WaPo recasts Josh as busker. He’s game. DC commuters? um. Point: JOSH!

I really, really liked this. I sent this note to the WaPo team responsible for the piece.

Thank you all for making my day.

I knew Josh, distantly, as a kid when we were growing up in Bloomington. I haven’t seen him except to be aware of his career in years and years. However, I have heard about his openness and groundedness through the hometown grapevine from others of that cohort. I have no doubt that he is as open to and welcoming of the brilliant and crazy stunt you crafted with his kind cooperation and as sanguine and full of humor as you capture in the story.

In the years since I left Bloomington, I have become friends with more than one busker, but only one who might be characterized as a profoundly gifted professional musician. If I read him correctly, he has come to hate the busking portion of his work, primarily because in order to gather that money-generating crowd, you must rely on set pieces, little two minute magic tricks that confound, excite, and inspire, and which can be executed over and over, once every thirty minutes, to capture the crowd and engage them into the one-or-two dollar donation, or even better, the CD purchase.

Despite what I read as his frustration, his pursuit of the technique has resulted in a spellbinding performer who is unafraid to use his magic tricks to capture the audience’s attention before he proceeds with a piece he may regard as a more subtle and challenging expression of his talents as a songwriter and performer.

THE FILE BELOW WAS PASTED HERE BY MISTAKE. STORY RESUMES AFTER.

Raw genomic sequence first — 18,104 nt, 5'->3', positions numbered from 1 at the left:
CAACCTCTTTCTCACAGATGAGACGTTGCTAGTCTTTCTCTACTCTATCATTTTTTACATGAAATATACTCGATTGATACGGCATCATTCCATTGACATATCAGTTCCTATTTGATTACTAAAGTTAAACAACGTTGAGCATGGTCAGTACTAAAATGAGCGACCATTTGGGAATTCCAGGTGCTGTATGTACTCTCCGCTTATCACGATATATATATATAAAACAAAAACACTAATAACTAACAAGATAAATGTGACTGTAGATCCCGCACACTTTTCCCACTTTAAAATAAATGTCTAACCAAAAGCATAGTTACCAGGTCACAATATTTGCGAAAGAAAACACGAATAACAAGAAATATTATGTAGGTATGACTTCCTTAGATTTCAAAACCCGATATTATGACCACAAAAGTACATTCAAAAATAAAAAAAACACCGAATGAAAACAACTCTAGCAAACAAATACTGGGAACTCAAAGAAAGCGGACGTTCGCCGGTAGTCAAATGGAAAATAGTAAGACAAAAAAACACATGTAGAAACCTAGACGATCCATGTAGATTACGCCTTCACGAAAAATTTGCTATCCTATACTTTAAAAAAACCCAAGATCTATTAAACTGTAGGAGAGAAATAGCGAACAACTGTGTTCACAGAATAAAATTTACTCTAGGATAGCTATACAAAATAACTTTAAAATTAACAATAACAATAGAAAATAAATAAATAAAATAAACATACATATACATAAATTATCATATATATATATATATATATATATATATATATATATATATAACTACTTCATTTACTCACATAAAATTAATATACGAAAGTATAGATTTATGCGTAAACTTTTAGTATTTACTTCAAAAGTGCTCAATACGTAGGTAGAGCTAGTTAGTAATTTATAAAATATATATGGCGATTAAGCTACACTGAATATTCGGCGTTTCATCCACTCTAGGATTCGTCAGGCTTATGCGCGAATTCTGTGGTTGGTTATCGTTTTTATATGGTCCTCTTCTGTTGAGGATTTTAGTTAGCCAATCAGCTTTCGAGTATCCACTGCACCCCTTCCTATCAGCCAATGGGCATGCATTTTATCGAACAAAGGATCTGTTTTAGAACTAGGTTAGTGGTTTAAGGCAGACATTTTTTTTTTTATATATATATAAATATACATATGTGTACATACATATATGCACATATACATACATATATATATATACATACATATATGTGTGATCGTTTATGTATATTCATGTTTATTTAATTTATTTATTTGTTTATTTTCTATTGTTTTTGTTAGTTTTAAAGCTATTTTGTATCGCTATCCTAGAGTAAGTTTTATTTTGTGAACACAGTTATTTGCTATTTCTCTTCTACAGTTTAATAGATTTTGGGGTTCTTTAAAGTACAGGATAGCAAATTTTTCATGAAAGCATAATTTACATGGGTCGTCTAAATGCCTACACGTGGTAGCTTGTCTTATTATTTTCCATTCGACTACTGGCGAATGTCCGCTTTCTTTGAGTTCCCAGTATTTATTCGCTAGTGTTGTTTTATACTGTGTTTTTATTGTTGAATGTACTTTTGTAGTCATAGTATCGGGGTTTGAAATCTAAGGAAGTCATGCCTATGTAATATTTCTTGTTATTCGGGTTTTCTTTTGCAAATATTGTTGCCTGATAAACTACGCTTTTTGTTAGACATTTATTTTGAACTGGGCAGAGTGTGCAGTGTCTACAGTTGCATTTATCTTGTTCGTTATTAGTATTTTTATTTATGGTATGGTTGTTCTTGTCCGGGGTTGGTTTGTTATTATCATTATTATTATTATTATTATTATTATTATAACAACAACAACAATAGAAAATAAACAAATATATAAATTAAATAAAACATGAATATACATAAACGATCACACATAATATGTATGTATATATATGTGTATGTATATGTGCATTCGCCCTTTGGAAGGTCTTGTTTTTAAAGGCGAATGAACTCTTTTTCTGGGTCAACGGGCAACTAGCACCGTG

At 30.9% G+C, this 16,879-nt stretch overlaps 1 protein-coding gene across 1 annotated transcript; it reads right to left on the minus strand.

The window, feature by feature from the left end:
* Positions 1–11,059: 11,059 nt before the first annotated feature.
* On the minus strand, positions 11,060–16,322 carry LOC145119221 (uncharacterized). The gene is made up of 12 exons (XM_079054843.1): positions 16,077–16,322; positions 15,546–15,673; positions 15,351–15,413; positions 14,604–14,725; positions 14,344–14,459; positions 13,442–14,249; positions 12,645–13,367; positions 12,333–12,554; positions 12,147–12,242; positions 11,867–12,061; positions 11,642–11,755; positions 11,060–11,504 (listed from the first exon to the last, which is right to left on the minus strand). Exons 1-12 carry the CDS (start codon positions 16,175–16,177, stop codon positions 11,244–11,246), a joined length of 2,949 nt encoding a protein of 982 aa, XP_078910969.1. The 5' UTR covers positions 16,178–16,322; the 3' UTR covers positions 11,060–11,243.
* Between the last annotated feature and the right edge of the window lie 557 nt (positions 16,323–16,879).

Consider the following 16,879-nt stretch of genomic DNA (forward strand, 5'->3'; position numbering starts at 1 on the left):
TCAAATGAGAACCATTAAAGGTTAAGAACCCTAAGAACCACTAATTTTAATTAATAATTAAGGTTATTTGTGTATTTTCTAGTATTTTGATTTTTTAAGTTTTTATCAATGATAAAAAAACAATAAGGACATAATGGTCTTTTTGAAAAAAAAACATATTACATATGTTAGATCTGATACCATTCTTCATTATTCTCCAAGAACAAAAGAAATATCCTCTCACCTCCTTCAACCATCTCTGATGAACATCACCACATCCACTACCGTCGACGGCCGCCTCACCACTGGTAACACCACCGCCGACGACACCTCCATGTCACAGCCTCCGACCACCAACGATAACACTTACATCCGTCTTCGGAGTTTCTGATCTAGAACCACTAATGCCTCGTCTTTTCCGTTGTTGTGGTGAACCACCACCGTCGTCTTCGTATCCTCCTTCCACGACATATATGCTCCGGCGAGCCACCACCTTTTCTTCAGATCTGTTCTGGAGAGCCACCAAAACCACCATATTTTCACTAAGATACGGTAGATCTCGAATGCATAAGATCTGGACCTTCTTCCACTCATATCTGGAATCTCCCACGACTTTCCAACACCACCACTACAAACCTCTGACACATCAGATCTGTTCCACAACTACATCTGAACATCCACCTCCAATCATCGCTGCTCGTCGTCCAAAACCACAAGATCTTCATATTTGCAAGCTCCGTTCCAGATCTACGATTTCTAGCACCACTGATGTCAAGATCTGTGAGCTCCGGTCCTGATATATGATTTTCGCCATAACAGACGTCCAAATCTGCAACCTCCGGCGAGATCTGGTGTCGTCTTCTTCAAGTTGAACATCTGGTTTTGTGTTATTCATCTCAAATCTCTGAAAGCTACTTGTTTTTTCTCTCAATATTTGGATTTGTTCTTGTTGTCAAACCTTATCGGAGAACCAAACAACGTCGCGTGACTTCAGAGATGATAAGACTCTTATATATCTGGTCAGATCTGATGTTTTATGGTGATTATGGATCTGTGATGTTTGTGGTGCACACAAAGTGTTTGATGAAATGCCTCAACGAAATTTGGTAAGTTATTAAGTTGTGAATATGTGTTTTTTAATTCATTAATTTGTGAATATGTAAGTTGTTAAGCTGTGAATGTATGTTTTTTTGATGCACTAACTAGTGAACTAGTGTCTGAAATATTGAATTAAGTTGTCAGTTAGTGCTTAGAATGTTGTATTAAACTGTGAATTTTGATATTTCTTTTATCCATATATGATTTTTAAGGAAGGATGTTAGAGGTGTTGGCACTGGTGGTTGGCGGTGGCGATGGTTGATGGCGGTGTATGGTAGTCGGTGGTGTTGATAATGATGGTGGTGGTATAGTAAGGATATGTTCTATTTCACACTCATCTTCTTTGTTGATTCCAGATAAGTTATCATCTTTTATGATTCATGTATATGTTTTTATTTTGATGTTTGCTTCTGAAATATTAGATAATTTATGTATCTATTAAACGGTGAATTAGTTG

I flatter myself I would have had the time and openness on that morning to recognize the preciousness and hilarity of the gift Josh and your team offered the DC commuters at that, incredibly busy, station. I don’t mistake my desire for self-regard with a probable account of my notional interaction.

I can, however report this: your sensitive reportage and careful attention to craft in the prose of your final piece successfully echoed the tragic colors of Josh’s ‘Chaconne’ on the printed page, or more accurately on the internet, and moved me to tears. Kudos to all of you, and my tears are for the tragedy of our national culture of isolation and overscheduling. Thanks for a kickass reading experience, and great work with the multimedia documentation. Simply outstanding, entirely worthy of every participant, from the DC commuter though to Josh and his violin.


Two days later, Wiengarten notes that this is his largest-response-generating piece, and that at least 10 percent of the thousand or so correspondents note, as I do, that we wept.